Water, wood and earth are the three elements the Zhang sisters explore in their joint show at CSU Sacramento's Library Gallery. The sisters Ling, Bo and Hong were born and raised in the northeast China in the city of Shenyang, often referred to as the Detroit of China. Each has found a new home: Ling in Atlanta, Bo in Beijing and Hong in Lawrence, Kan.
Hong and Bo, 42, are twins, while Ling, their elder sister, is 50. They were born into an artistic family. At the age of 15 Hong and Bo won a national competition to attend the prestigious high school of the Central Academy of Fine Arts in Beijing.
Both twins received bachelor of fine arts degrees in China and each earned master's degrees in the United States, where they immigrated in 1996.
Ling received a master's degree from Beijing Central Institute of Nationalities in 1988 and after graduation was invited to exhibit her work in the United States by the School of the Art Institute of Chicago, the governor of the state of Illinois and Signet Fine Art. After the show, she decided to remain in America.
United by their cultural heritage, the sisters, who have exhibited internationally, stay in touch with each other through technology and have had two previous shows together, one in Sacramento at b. sakata garo in 2004 and one in Atlanta in 2010. Though they are bound by birth, their artworks vary in style and subject matter.
Yet the themes of the works are interconnected. Water, earth and wood are three of the five natural elements. The relationship is symbiotic. Wood grows in the earth and needs water to grow. The water is absorbed by the earth, thus the three elements are bound together.
While each sister deals with a different element of nature, there is a cohesion in the exhibit as the colors they use are similar, running to black, white and shades of gray and brown.
Bo, who studied printmaking, focuses on wood in a series of mixed-media works on rice paper that are layered like prints. Elegant, recessive and abstract, they mimic tree bark, peeling and stained by the passage of time. Subtle tones of gray and green predominate in "Tree Bark #6," in which the paper that mimics the bark peels and curls, giving a three-dimensional aspect to the work. "Tree Bark #5" resembles a non-objective painting with subdued tones of ochre, gray-blue, red, lavender and gray-green.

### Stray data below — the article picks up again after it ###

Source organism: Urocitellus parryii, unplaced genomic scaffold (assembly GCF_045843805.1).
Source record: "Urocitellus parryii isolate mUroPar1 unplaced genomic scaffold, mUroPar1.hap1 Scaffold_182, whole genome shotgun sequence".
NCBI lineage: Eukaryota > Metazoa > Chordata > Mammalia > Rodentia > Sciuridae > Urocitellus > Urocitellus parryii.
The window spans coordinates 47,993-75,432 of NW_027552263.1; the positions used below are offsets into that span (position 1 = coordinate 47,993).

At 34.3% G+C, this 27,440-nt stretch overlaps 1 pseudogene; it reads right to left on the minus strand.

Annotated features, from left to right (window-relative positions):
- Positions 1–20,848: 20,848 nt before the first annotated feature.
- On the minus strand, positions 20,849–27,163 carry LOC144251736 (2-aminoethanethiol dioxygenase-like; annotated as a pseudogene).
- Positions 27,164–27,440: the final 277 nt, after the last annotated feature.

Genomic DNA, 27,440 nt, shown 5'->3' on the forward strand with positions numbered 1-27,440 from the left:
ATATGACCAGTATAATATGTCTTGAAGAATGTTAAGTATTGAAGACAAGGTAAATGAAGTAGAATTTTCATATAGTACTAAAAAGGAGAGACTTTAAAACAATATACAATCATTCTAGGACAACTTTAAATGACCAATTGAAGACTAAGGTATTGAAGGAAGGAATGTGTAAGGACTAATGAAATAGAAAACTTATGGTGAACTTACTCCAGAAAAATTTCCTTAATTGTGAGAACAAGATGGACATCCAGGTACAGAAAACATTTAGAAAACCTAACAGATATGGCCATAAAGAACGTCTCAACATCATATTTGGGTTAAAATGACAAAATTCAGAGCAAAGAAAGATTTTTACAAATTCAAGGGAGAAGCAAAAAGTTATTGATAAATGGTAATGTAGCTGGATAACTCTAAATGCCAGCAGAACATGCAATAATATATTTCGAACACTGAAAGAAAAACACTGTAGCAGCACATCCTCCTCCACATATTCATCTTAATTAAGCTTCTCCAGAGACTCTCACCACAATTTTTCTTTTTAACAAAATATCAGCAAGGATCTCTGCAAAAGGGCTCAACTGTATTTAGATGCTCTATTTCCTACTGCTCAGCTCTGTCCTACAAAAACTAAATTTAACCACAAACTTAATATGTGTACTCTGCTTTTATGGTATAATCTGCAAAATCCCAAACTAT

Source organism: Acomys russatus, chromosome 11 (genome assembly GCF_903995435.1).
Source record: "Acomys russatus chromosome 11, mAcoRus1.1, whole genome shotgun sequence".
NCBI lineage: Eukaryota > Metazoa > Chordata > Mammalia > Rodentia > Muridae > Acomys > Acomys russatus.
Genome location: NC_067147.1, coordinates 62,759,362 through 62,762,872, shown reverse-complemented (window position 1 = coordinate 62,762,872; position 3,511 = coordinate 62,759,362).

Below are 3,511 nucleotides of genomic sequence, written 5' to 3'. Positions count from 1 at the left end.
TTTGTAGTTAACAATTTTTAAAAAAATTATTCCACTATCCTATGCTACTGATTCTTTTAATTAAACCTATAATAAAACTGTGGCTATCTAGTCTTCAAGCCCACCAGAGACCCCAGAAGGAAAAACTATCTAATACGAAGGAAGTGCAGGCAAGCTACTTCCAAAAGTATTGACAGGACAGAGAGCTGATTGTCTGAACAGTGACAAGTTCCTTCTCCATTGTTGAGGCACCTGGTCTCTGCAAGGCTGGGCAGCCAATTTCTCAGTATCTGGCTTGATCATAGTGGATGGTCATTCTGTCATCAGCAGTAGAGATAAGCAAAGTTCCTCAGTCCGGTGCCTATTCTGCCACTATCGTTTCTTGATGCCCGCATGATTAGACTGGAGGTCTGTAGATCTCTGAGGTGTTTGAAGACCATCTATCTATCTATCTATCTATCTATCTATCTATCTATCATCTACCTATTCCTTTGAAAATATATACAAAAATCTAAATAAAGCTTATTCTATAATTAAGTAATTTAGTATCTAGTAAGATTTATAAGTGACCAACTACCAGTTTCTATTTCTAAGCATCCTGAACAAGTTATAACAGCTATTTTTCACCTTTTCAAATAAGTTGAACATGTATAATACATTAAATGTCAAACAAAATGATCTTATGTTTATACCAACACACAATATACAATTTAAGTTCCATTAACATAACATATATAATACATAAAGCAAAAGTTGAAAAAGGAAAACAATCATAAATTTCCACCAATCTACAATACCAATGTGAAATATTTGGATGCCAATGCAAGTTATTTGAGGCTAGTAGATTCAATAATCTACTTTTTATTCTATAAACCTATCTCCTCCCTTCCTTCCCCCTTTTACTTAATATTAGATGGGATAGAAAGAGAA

Of these works, Bo writes, "The bark is the essence of skin and its layers keep the tree alive. The tree is also the major material for Chinese paper-making including rice paper," which is the primary medium of her works.
Ling explores the souls of rocks in figurative works that are imaginative. "Spirit of Rock III, A Relic in the Desert In Memory of My Father" depicts a rock painted with the face of Kwan Yin, the Chinese goddess of mercy, fallen amid the rubble of a desert floor. "Spirit of Rock, Misty Morning" combines stone and water, with a rock in the midst of what might be heavy fog. "Spirit of Rock, Dusk" is a sombre scene of rocks piled up like a cairn to mark the way for travelers.
A series of smaller works subtitled "Dream of Butterfly" illustrate the parable of the man who falls asleep and dreams of a butterfly, but when he wakes he is not sure if he was a man dreaming a butterfly or a butterfly dreaming a man.
Ling, who has made many trips to Tibet and the rocky deserts of the American West, writes "In Tibet, the stacking of stones/rocks can symbolize a temporary dwelling for a soul. Rock is calm, sheltering and has great strength. I believe in the soul of rocks, their timeless strength and the connection that binds them to our lives."
Hong, who earned her master's degree at UC Davis, examines the element of water in large-scale charcoal drawings and Chinese-style ink paintings that depict what appear to be river currents and ocean waves from a distance, but up close become strands of hair.
"Waves" is a 12-foot-long charcoal drawing that draws inspiration from Japanese artist Katsushika Hokusai's woodblock print "The Great Wave." "Drop" depicts a long tendril of hair dipping into a whirlpool. "Currents" gives us the interwoven undulations of a stream of water. These massive works, presented on scrolls like traditional Chinese artworks, are rigorously rendered and have great presence.
"Water," Hong writes, "can be smooth like long hair to calm the mind. Water can be roaring like tangled hair to disturb the body. Water can be anything or nothing. I quote Bruce Lee's words on water, 'Empty your mind, be formless and shapeless like water. You put water in a cup, it becomes a cup. You put water in a bottle, it becomes a bottle. You put it in a teapot, it becomes a teapot.' "
"Three Sisters: Bound to the Elements" is a strong show rich in imagery and metaphor that relates to nature and the interconnectedness of things.
THREE SISTERS: BOUND TO THE ELEMENTS
Where: University Library Gallery, California State University, Sacramento, 6000 J St., Sacramento.
When: 10 a.m. to 5 p.m. Tuesday-Saturday through May 24.
Information: (916) 278-6898 or (916) 278-4189; www.al.csus.edu/sota/ulg/